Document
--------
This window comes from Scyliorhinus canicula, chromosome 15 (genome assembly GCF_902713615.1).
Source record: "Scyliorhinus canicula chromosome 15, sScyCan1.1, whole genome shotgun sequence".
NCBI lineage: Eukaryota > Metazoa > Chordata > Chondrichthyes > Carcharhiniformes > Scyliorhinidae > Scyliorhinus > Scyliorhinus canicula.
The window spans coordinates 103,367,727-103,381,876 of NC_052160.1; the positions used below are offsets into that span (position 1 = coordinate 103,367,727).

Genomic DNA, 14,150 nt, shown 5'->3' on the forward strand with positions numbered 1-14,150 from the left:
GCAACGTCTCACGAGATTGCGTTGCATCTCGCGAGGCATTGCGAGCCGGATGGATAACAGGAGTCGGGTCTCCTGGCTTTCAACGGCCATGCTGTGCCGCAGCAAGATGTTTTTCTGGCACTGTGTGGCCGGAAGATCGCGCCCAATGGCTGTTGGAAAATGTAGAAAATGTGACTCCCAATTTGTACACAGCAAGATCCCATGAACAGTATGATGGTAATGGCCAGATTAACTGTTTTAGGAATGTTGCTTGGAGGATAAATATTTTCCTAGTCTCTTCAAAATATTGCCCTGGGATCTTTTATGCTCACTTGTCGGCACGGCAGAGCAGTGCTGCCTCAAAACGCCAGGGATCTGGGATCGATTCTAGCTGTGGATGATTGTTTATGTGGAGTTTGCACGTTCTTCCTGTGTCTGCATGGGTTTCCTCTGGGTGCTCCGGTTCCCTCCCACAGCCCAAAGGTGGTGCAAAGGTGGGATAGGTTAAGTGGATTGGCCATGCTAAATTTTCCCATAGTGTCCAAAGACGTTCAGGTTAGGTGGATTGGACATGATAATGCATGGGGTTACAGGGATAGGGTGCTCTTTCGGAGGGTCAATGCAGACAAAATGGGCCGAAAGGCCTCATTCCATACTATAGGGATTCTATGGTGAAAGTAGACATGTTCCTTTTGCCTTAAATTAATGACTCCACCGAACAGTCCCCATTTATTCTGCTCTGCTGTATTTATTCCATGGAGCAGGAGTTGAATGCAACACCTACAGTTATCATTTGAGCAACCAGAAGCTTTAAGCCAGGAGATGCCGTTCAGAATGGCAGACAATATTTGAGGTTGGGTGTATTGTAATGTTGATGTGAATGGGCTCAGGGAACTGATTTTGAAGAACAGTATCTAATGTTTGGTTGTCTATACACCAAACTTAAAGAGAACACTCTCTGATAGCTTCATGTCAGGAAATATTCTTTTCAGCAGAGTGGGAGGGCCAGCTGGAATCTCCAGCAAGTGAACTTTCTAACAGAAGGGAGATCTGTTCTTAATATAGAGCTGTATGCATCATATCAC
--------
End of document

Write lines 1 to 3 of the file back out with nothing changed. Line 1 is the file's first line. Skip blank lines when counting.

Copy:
This window comes from Scyliorhinus canicula, chromosome 15 (genome assembly GCF_902713615.1).
Source record: "Scyliorhinus canicula chromosome 15, sScyCan1.1, whole genome shotgun sequence".
NCBI lineage: Eukaryota > Metazoa > Chordata > Chondrichthyes > Carcharhiniformes > Scyliorhinidae > Scyliorhinus > Scyliorhinus canicula.